Today the most prevalent species of pines are slash, loblolly and shortleaf. These species have come to dominate after humans decimated the original longleaf pine forest. The resinous timber was excellent for many uses including building construction and boat building.
The prehistoric longleaf pine forest covered most of the uplands from east Texas across the southeastern coastal plain up to southern Virginia and down peninsular Florida. We are down to approximately one percent of the untouched virgin longleaf ecosystem. With replanting on private and public lands we are at about 10 percent of the original acreage.
Pines are very desirable. They provide a light shade that lawns can thrive under and that native understory trees and shrubs prefer. They provide free mulch every autumn for use in landscape beds. They are long lived and make excellent carbon sinks.
They harbor a world of insects that become food for birds. Seed bearing cones are an important source of food for birds and mammals.
Pines are great structures for the nests of hawks, kites and bald eagles among many others. It’s a special treat to watch an eagle perched high in a pine at local lakes or the Gulf coast. Red-shouldered hawks have nested in a tall pine in our parking lot for the last few years.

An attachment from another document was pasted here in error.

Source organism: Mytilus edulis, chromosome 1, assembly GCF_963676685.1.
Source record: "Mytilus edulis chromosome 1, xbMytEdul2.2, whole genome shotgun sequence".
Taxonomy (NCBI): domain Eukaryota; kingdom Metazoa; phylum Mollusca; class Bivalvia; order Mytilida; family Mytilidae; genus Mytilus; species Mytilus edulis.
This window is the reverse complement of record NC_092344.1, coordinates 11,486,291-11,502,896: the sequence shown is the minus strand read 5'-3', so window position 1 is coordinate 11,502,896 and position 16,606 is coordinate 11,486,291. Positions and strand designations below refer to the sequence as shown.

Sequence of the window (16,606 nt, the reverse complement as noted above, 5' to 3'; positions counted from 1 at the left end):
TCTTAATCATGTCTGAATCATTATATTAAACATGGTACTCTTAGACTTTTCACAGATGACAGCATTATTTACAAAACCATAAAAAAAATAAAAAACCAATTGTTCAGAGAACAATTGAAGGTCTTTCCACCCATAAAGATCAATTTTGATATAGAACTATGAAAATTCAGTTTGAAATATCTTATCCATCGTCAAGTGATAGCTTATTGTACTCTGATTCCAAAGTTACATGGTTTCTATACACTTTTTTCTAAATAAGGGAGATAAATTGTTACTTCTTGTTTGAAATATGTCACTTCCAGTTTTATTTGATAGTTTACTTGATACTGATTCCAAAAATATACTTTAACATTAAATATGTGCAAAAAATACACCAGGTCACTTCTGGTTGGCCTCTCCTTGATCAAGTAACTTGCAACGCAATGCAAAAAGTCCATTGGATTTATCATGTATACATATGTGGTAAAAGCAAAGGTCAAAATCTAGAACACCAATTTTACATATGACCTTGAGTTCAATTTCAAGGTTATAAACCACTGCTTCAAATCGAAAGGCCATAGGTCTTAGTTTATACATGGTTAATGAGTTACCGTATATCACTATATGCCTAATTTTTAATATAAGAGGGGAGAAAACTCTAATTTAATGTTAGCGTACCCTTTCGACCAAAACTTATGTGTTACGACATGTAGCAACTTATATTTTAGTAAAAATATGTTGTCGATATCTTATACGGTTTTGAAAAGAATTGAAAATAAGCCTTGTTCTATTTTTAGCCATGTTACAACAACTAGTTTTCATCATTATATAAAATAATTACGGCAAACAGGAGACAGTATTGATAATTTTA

Between lightening strikes, hurricane losses and irrational fear of pines the region is loosing its pine canopy. As owner of a retail garden center, I see that customers buy probably 500 hardwood trees for every one pine tree. The old pines are not being replaced.
On our Centerville Road property, we have lost some grand old pines mostly due to lightening strikes and resultant pine bark beetles. Each time we replace the missing pine with a young one – sometimes longleaf, sometimes spruce pine.
To plant a pine, choose a sunny area. If you are at the Gulf coast, choose a slash pine which is the most salt tolerant species. Most typical soils around Tallahassee support loblolly, shortleaf, longleaf, slash and spruce pine.
I prefer to plant longleaf since it is less common and it is a strong, long lived tree reaching ages of 300 years. No, I won’t be around to see it into old age but I am planting for future generations.
For lightly shaded spots, plant a spruce pine because it is shade tolerant. It is a soft, graceful, short needled tree with small cones. If you have space, plant a small grove of pines. Their proximity to each other will help protect them during high winds.
The best planting time is November through February. Start with small trees from six inch bare root plants up to ones growing in three gallon pots.
Pines are such beautiful, stately trees. I love to listen to the wind rustling their needles. Let’s start planting more pines in our yards and parks. Wildlife and future generations of Tallahasseeans will reap the rewards.